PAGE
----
Come on Ref!

I am a sports fan.

In the last few weeks I have been to 1 high school basketball game, 1 high school soccer match, and 2 college basketball games. I play softball on Monday nights.  I volunteer as a soccer referee for our local AYSO.  In these contexts, especially the last one and most likely because of the last one, I am sensitive about fan abuse of the referee/umpire. It has unfortunately become acceptable for non-participants to behave as if they were participants.

Most recently I attended a college basketball game..  Here are some of  the comments directed at refs:

The generic “come on, ref!

This phrase occurs most often.  Screamed by young and old, male and female – it serves as a generalized complaint that things aren’t going well for my side.  I don’t know what to say, I don’t know what I want him to do – just do something!! Come on, REF!!!

The more specific:  “What game are you watching?”

This is the “clever” comment.  A little more sophisticated than “come on ref!”

“Call it both ways, REF!”

Here is maybe the most “poignant” invective as it acknowledges and addresses the essence of refereeing, that is, impartiality.  This one especially stings when heard by the ref, as it questions his very integrity.  It is especially effective as it immediately reigns the referee back to his mission and calling as a ref.  I encourage this. UGH.  This is the equivalent of the non-sequitur coaching encouragement “you got to want it!”  I cannot think of a more inane comment to make to a referee.

“REF, You suck!”

This stands for the ad-hominem bleck that eventually begins when a crowd gets out of hand and their team begins to fall behind to the “out of reach”stage.  At the soccer match, the woman sitting next to me actually screamed some invective about the referee being too old to ref the game.  As a soccer referee myself I felt that the ref had actually done a great job, and I think he was my age.  He had a strong gray head of hair that prompted the hate speech toward the elderly.

“Hey ref, I found your cell phone, you have 8 missed calls!”

This is the comedian ref heckler.  He thinks he is funny.  Typically he isn’t.

No comment here, just picture the fan mimicking the referee signal that wasn’t used by the referee, like the “traveling” hands twirl.

This the technician, the fan who knows the rules as well or better than the referee and feels the need to instruct him.  It is always helpful to have the technician in the stands because he teaches all of us the rules.

Last night’s game was particularly pathetic in my opinion.  It was a playoff game and unfortunately the gate was controlled by the conference and they charged the students $6 for the game which they normally get into for free. As a result there were very few students.  I usually sit with the “adults”, but in this case it was hard to tell.  Both sides, mine included, were merciless and vocal with regard to the referees.  Now, I can “understand” when the students get a little “boisterous” and it feels like it is part of the experience.  But when 50 and 60-somethings pop veins emotionally at a “game,” it is disconcerting.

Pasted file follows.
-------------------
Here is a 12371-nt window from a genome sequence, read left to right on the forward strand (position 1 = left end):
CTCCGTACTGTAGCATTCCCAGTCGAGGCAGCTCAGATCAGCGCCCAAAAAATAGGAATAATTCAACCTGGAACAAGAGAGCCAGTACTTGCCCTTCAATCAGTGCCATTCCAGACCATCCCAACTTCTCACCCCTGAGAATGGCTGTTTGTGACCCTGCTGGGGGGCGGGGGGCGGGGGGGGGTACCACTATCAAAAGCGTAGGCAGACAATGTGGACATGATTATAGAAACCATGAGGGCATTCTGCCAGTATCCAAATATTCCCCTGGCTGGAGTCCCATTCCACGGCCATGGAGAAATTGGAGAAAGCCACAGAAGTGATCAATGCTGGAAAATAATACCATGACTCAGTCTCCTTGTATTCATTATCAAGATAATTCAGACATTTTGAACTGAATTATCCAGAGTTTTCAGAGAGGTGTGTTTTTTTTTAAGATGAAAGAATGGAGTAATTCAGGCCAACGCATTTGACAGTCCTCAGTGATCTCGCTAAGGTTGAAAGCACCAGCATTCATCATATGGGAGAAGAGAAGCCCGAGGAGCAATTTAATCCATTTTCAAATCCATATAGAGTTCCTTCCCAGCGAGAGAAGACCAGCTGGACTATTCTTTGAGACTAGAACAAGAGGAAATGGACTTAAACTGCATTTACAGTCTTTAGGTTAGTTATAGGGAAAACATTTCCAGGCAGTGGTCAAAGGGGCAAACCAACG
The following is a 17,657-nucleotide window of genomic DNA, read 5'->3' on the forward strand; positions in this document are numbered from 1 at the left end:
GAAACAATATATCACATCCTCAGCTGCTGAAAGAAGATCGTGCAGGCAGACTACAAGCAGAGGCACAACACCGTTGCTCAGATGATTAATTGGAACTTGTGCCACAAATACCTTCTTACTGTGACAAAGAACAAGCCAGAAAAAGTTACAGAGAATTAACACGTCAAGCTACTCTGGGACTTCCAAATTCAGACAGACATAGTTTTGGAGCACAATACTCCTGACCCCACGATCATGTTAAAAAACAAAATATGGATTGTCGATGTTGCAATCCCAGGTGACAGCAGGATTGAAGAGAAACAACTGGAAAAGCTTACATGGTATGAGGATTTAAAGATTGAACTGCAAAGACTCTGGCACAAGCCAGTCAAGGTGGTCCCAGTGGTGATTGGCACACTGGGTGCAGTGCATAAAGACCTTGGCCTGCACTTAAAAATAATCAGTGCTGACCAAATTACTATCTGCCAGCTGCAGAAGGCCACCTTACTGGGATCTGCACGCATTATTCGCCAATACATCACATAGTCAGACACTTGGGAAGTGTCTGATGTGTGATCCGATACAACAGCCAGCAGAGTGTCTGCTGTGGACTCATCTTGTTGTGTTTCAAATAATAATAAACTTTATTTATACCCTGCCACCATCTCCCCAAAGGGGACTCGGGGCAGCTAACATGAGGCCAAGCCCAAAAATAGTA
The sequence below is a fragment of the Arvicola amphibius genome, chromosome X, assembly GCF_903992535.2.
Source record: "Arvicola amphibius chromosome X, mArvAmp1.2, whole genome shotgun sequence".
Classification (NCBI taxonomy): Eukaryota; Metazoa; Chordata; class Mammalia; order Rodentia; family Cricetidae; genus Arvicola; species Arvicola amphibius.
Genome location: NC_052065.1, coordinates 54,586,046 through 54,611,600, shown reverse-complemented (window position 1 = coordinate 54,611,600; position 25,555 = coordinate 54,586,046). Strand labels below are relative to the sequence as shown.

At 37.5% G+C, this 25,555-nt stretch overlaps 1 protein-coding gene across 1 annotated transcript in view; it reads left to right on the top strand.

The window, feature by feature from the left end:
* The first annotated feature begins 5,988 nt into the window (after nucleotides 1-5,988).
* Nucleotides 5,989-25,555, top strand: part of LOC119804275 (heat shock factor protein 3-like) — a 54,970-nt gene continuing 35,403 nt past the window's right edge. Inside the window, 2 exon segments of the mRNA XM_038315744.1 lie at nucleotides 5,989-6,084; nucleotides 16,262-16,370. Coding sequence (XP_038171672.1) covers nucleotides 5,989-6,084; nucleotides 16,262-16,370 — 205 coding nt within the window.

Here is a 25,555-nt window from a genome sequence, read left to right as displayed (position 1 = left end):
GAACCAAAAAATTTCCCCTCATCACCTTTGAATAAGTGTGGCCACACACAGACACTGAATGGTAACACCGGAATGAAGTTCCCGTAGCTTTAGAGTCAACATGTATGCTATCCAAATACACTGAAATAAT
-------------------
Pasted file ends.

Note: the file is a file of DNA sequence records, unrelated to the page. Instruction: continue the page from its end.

Is there any place where the sport is pure?  I am slowly moving away from watching professional sports because so many things frost me about the professional milieu.  I love the college game context, especially the small college context.  I also love the high school context.  What I want to walk away with is the more noble parts of the game standing out.  Maybe I should just stop sitting with the parents and adults.

Recently at a soccer match I refereed, U19 AYSO, a player challenged me to meet him in the parking lot after the game because I issued him a red card.  Don’t think he knew that assaulting a referee at a youth sports event is a felony.  Kids learn this behavior because it has become in vogue to challenge referees for every single call.  I have been at soccer matches where fans, coaches and players were yelling at me when I made calls in their favor.  You read that right.  I made the right call, they still complained.  The complaining has become the mission.  It is part of the strategy:  we are running a 4-4-2 and yelling at the ref every time he blows the whistle and every time he doesn’t.

At our church league softball games we pray before AND after the games.  I have become so fed up with the whining at the umpire in this pseudo-humble spiritual context that when I get the opportunity to pray before the game, I pray this simple prayer:  “Help us submit to the umpire.” No “keep us safe,” “thanks for letting us play this kids game” nonsense – just a cut to the chase prayer that reflects what we really need help with.

Next time you go to a sporting match leave your animus toward umpires and referees at home, control yourselves and enjoy the game.

Related Posts:

  • Great post, Steve! And the one I (shamefully) have been tempted to shout a few times: “Hey ref, who’s paying your salary tonight?” I love your prayer at the end, too. And I hope it’s one God is pleased to grant often.

  • stevebag

    Thanks Tim for visiting and commenting.

    My prayer at the end works much of the time. But sometimes the “evil” is too much to resist – I am working on it though.

  • Pingback: Sparks for Monday, March 5, 2012 | The Daily Disciple()